Facing Toward Jerusalem


Facing Toward Jerusalem By Wayne A. Danielson

Lenten Talk

March 6, 1991

Tarrytown United Methodist Church

Austin, Texas

Facing Toward Jerusalem

By Wayne Danielson

Luke 9:51-62.  When the days drew near for him to be received up, he set his face to go to Jerusalem.

And he sent messengers ahead of him, who went and entered a village of the Samaritans, to make ready for him; but the people would not receive him because his face was set toward Jerusalem.  And when his disciples James and John saw it, they said, "Lord, do you want us to bid fire come down from heaven and consume them?"  But he turned and rebuked them.  And they went on to another village.

As they were going along the road, a man said to him, "I will follow you wherever you go."  And Jesus said to him, "Foxes have holes, and birds of the air have nests; but the Son of man has nowhere to lay his head."  To another he said, "Follow me."  But he said, "Lord, let me first go and bury my father."  But he said to him, "Leave the dead to bury their own dead; but as for you, go and proclaim the Kingdom of God."  Another said, "I will follow you, Lord; but let me first say farewell to those at my home."  Jesus said to him, "No one who puts his hand to the plow and looks back is fit for the Kingdom of God."

One of the interesting things about grandchildren is that they are always changing.

You don't see them for a couple of weeks, and somehow they change into completely different people.

A case in point is Matt's little girl, Sara.

Sara is three and a half years old.

A few weeks ago she was just a baby -- or so it seemed to me.

Now, she can hold her own with her seven-year-old brother Ben.

The two were riding in the back seat of my car the other night.  Both were tired and irritable.  Ben kept poking Sara in the ribs.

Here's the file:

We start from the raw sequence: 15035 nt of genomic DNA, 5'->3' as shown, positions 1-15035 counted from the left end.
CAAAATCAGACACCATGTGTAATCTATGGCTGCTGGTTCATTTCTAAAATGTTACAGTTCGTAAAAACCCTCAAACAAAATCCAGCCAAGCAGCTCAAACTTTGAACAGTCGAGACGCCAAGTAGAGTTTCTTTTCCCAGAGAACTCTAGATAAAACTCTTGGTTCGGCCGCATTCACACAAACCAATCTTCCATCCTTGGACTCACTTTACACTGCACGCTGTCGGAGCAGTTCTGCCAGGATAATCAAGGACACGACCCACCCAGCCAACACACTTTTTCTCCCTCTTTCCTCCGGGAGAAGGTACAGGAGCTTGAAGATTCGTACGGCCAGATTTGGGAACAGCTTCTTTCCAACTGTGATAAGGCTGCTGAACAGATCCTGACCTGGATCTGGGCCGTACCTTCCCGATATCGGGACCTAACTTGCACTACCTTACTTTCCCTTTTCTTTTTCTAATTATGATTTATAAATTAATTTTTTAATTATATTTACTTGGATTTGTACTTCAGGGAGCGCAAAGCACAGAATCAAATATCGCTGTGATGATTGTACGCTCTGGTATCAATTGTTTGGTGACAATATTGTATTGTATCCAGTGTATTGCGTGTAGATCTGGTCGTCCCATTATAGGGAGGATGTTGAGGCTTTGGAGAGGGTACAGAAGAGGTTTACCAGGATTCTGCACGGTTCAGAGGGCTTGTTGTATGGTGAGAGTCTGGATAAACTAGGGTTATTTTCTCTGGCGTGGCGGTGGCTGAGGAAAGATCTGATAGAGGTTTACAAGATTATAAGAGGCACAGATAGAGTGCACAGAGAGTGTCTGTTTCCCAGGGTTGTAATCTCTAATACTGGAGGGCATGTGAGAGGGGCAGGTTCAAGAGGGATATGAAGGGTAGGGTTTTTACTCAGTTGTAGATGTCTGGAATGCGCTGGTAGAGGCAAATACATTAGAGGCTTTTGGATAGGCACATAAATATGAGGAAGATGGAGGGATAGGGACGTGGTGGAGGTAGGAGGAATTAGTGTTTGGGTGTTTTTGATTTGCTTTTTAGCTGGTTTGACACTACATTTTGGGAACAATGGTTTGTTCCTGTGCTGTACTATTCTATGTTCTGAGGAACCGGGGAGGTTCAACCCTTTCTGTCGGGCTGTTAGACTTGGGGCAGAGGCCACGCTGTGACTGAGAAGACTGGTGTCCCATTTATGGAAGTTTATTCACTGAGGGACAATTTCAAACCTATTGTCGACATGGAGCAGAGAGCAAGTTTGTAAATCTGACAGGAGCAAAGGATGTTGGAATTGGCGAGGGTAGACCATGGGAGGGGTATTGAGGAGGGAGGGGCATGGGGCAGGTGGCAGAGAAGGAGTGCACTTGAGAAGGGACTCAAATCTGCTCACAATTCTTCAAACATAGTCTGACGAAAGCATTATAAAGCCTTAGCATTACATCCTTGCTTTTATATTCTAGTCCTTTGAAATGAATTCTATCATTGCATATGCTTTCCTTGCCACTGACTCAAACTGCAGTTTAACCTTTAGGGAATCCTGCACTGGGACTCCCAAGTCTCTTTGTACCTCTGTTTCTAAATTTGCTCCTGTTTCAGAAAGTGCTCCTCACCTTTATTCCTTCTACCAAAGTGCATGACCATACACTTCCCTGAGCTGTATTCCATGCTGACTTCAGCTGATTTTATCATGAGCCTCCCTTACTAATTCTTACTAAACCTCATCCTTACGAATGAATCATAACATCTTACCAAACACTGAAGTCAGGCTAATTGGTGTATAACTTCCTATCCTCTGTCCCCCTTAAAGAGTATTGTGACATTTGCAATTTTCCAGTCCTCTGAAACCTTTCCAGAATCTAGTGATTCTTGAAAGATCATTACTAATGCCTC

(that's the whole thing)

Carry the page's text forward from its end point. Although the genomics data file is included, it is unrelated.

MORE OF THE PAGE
Finally Sara had had enough.

"Do that again, Benny," she said, "and you're dead meat."

Naturally, I scolded¸ her for talking to her brother that way, but at the same time, I secretly applauded her performance.  She had summed up the situation in a single decisive sentence.  George Bush could not have done it better.  I admired her courage.  

Her brother admired it too, I thought.  At least he quit poking her in the ribs for the rest of the ride home.

Sara's forthright manner reminded me of her grandmother.  I can see lots of Bev in Sara.  Bev never messed around when something important needed to be said or done.

If the kids needed to get shots for measles, they got them.  If it was time to go to the dentist, they went.  If they swiped candy from Mr. Newberry's drugstore, they took it back and had a serious talk with Mr. Newberry.  No tears.  No arguments.  No excuses.  In Bev's world, problems had to be faced.  Decisions that had to be made were made.

I, on the other hand, was more likely to temporize.  I was content to think about family matters -- preferably for six months or so -- before I acted.  If a really important decision had to be made, I could think about it for even longer than that.  I always hoped that family problems would just go away.  Sometimes they did, but more often than not, they just got worse.

I'm still that way.  Indecision.  Inaction.  Procrastination.  These are the sins that bedevil me every day.

I often think how unlike Jesus I am in this.

Luke tells us,  "When the days drew near for him to be received up, he set his face to go to Jerusalem."

He set his face to go to Jerusalem.